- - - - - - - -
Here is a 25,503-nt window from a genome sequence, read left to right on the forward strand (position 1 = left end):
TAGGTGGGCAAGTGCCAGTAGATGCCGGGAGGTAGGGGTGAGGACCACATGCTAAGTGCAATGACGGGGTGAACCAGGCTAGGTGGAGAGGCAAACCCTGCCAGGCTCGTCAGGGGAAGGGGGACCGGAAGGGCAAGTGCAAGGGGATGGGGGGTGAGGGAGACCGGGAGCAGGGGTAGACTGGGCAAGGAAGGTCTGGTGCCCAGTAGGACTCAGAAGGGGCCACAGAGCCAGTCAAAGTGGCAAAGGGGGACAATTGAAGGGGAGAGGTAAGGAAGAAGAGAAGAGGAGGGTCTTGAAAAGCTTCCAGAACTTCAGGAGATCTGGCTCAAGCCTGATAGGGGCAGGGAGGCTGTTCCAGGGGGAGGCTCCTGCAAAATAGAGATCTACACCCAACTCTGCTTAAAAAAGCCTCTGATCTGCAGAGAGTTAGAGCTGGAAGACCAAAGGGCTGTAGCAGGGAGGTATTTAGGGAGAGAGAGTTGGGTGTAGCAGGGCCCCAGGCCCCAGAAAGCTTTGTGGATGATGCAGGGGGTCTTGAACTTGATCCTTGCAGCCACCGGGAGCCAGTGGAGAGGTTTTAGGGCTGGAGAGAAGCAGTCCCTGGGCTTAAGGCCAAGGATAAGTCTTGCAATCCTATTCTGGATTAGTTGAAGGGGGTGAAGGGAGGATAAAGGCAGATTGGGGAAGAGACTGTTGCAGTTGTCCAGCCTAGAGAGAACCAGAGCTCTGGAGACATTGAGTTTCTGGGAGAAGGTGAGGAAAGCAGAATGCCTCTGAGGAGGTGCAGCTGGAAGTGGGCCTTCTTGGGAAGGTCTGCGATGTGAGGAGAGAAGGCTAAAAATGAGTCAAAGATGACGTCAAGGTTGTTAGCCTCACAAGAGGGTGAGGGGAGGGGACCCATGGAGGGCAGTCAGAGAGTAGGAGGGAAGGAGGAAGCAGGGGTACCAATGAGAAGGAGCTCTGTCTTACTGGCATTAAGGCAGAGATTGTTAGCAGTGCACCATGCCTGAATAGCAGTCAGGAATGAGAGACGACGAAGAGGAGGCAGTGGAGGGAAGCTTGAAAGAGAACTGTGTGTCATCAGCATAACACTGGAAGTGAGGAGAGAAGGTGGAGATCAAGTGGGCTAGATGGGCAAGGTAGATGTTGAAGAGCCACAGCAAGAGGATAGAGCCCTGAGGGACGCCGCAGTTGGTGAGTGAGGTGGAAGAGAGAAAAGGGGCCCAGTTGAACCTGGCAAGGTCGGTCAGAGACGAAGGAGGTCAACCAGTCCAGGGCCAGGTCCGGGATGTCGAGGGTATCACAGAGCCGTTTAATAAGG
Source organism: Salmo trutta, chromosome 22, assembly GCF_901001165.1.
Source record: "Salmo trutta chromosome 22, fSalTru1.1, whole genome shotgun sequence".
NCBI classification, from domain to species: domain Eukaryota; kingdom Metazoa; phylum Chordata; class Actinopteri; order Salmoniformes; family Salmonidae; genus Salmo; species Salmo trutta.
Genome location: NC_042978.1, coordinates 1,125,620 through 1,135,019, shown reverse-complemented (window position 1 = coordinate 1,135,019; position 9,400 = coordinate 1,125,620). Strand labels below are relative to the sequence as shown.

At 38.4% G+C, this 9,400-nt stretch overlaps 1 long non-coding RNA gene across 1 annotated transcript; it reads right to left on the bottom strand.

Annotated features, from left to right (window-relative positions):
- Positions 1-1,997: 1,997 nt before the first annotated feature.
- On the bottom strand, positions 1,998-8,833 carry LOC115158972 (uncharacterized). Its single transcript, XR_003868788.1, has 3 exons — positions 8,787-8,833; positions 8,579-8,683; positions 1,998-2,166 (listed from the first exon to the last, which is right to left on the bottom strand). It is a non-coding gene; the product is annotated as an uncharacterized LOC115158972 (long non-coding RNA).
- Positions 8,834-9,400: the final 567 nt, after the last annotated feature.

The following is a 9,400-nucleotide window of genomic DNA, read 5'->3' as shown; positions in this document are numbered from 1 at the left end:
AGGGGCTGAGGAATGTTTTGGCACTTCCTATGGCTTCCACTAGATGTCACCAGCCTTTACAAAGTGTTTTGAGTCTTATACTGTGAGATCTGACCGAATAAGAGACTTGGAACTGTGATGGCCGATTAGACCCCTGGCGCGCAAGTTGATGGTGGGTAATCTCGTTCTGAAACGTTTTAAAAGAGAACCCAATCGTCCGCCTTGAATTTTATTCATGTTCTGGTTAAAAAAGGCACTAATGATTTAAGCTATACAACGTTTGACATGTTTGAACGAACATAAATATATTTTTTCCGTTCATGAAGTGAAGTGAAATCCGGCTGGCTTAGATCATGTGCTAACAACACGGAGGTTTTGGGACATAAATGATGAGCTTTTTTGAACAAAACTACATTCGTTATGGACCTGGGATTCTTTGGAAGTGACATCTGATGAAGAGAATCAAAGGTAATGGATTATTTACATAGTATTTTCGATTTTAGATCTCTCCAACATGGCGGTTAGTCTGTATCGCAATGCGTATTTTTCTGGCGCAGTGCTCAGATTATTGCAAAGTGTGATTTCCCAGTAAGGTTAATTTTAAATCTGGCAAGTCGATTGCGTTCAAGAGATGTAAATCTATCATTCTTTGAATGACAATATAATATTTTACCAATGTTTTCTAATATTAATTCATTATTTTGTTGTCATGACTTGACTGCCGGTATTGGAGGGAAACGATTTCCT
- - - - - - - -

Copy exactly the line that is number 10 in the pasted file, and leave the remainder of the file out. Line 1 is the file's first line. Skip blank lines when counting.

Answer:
- On the bottom strand, positions 1,998-8,833 carry LOC115158972 (uncharacterized). Its single transcript, XR_003868788.1, has 3 exons — positions 8,787-8,833; positions 8,579-8,683; positions 1,998-2,166 (listed from the first exon to the last, which is right to left on the bottom strand). It is a non-coding gene; the product is annotated as an uncharacterized LOC115158972 (long non-coding RNA).